Humane Slaughter Office proposed
Sen. Dianne Feinstein, D-CA, said she plans to propose legislation that would, among other things, create an Office of Humane Slaughter within USDA’s Food Safety and Inspection Service (FSIS). In a letter to Agriculture Secretary Tom Vilsack, Feinstein lamented the recent Humane Society of the United States’ video of inhumane treatment of veal calves at Grande Isle, VT-based Bushways Packing Co. Feinstein said her planned legislative proposal would authorize new funding to hire additional FSIS inspectors and close any loopholes that allow the slaughter of downed calves. It would also direct USDA to develop standards for treating and transporting calves to be sold as bob veal. She said creating an Office of Humane Slaughter within FSIS would “elevate the important responsibilities of the HMSA [Humane Methods of Slaughter Act] inspectors.”
Tyson Foods downgraded
Last week, Wall Street analysts at J.P. Morgan downgraded shares of Tyson Foods to “neutral” from “overweight” due to increasing corn and hog prices and concerns about competition from Sanderson Farms and Pilgrim’s Pride, which was recently acquired by JBS SA. “We emphasize that this is not a short call and we still believe (Tyson) will beat the Street in 3Q 2009; we just think that upside is priced in,” analyst Ken Goldman wrote in a note to investors. He stated that higher grain prices are likely to cut into production margins. The cattle futures prices have moved higher, but not enough to offset concerns in pork and poultry markets. Competitive concerns include Sanderson Farms’ scheduled plant opening in Kinston, NC, which would add about 3 percent to 4 percent capacity to the nation’s supply of retail chickens. While not expecting Kinston to run at full speed until 2012, Goldman said chicken prices are already down on weak demand and even a 1 percent to 2 percent increase in supply “will further depress prices, thus hurting Tyson’s margins down the road.”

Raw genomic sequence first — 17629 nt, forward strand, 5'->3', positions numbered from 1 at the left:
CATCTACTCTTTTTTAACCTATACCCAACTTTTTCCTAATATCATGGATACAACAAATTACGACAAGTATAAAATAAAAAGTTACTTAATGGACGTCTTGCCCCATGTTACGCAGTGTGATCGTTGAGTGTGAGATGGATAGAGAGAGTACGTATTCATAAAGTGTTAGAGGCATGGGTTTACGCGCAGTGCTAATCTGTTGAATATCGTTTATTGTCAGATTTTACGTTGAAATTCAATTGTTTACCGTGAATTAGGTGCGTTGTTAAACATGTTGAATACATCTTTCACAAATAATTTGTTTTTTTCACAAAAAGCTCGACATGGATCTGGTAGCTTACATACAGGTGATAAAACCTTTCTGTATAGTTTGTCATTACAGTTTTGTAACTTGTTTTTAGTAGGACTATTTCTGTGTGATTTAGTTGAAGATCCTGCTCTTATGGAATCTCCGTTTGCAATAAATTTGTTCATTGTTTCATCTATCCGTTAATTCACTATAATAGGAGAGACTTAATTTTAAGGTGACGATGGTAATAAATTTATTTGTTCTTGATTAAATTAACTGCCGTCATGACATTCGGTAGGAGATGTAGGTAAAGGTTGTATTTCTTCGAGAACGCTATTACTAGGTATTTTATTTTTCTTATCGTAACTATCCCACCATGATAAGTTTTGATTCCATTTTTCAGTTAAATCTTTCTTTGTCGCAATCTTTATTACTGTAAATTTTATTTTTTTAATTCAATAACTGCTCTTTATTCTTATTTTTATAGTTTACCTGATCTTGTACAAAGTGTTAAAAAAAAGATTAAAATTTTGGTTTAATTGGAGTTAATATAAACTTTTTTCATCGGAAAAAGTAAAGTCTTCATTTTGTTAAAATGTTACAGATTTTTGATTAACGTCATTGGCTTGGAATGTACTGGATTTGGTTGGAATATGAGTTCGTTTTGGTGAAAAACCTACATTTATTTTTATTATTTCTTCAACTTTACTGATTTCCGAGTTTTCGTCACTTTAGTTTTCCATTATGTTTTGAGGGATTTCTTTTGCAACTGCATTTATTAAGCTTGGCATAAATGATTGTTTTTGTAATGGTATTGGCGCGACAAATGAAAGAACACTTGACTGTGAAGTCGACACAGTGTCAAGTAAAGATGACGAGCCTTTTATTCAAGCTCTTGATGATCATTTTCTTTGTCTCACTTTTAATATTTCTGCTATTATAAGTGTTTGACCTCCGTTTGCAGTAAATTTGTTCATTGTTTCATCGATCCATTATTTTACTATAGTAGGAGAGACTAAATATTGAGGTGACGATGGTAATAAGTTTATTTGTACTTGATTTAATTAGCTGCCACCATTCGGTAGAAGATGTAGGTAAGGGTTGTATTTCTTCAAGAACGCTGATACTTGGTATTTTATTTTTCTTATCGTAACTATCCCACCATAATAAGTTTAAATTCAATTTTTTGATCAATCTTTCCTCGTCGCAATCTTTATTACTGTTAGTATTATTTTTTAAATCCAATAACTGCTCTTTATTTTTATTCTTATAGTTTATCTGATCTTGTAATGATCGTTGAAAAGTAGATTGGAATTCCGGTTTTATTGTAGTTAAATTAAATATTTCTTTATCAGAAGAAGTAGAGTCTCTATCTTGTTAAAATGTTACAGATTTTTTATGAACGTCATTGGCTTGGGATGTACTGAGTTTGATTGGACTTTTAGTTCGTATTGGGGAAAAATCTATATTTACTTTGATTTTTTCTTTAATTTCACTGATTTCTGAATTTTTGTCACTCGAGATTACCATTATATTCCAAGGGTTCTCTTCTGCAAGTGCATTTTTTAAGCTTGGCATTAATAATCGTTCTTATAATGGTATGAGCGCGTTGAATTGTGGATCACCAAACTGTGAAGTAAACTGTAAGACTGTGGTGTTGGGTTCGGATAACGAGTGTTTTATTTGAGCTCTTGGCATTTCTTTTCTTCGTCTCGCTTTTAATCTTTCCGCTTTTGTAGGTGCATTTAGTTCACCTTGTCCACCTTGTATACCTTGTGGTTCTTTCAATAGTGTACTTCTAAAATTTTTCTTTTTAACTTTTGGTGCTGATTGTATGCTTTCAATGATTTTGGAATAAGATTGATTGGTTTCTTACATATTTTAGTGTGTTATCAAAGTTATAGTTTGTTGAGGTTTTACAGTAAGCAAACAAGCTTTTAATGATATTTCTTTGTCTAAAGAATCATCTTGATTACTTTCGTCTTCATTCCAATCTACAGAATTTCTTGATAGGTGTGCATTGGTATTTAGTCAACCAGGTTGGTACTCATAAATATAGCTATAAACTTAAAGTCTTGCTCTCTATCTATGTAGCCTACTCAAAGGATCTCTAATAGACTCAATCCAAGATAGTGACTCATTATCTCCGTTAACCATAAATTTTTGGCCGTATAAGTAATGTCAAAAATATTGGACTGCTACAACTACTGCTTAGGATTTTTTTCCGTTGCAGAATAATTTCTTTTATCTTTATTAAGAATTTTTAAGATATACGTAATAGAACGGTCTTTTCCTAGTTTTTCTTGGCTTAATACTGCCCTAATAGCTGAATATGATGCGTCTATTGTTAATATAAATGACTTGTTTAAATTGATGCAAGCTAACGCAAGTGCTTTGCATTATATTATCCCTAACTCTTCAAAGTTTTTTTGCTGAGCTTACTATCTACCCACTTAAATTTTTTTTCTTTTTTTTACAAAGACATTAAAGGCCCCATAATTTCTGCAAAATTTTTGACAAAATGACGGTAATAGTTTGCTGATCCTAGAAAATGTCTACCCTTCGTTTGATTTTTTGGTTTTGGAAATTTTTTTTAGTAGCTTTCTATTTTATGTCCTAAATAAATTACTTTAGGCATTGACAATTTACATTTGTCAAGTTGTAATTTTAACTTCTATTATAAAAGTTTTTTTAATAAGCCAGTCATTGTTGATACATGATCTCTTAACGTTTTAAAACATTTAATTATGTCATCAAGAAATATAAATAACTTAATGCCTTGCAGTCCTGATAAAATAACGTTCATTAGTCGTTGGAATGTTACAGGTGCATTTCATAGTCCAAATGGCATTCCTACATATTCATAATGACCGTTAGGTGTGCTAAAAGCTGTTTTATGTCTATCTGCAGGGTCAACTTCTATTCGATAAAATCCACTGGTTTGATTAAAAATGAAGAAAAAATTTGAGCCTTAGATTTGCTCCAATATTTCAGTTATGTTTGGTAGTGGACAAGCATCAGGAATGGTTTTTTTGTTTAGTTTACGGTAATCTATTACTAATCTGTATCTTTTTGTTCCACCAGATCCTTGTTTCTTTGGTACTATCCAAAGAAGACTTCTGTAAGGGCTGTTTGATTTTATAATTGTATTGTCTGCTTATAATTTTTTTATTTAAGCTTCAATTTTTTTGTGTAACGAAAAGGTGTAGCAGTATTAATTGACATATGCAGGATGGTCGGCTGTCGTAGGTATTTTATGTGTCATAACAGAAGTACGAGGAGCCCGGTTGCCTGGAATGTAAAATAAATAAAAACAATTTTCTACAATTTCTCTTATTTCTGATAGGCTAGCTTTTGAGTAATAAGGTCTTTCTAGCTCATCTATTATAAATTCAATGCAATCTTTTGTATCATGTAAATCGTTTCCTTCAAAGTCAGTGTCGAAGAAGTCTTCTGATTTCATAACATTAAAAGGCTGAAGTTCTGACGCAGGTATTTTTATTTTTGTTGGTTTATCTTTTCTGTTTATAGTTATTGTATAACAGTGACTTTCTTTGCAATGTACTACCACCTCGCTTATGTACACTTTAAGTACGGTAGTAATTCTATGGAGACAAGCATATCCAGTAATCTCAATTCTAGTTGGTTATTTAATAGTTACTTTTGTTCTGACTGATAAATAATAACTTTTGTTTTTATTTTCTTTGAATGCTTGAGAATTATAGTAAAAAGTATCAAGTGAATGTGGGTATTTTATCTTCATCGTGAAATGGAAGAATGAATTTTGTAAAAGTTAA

USMEF warns packers on Taiwan
Now that USDA’s Food Safety Inspection Service (FSIS) is preparing to certify shipments of boneless beef from cattle under 30 months of age for the Taiwanese market, the U.S. Meat Export Federation (USMEF) is urging packers to closely monitor shipments. Two weeks ago, FSIS put a hold on any shipments until Taiwanese officials clarified some discrepancies about which products could be shipped under the newly expanded trade protocol. “[The] Taiwan government has stressed that the old EV [export verification] program for Taiwan is no longer valid for cattle slaughtered on or after Nov. 2, [therefore] export of any products from cattle slaughtered on or around this date must be very carefully managed,” USMEF said in a notice to its members. Beef products from cattle harvested on or after Nov. 2 are eligible for shipment to the country. However, USMEF also urged exporters to mind slaughter date range. Taiwan likely will reject or detain product whose certificate indicates a slaughter date range that overlaps Nov. 2, 2009.
Hog producers still struggling
One of the nation’s largest hog producers filed for bankruptcy protection last week, indicating that the tough times for producers of competing proteins aren’t over yet. Clinton, NC-based Coharie Hog Farm, the nation’s 22nd largest producer, will likely be forced to liquidate its 30,000-head herd as a result of the filing. According to court documents, the company lost $13.3 million in 2008 and has lost $17 million so far in 2009. The competition from lower priced competing proteins is holding back significant advances for beef products and is likely to continue to do so for some time, according to analysts.
Per capita consumption in decline
According to the latest USDA World Agriculture Supply and Demand Estimate for November, total per capita beef consumption by U.S. consumers continued its downward trend in 2009, with continued declines forecast for next year. USDA projects that 2009 consumption will decline to 61.3 pounds per capita, a decrease from last month’s estimate of 61.5 pounds. For 2010, USDA expects that number to fall to 60 pounds per capita, 10 percent lower than the prior 10-year average from 1998-2007. The figures are based on a decline in U.S. imports and an increase in projected exports next year which will decrease domestic supply by 140 million pounds. U.S. domestic production is expected to increase 69 million pounds to 25.976 billion pounds, offsetting some of the decline. Total per capita consumption of all proteins is projected to decline to 205.2 pounds on a retail weight basis, the third consecutive decline and the lowest level since 1993.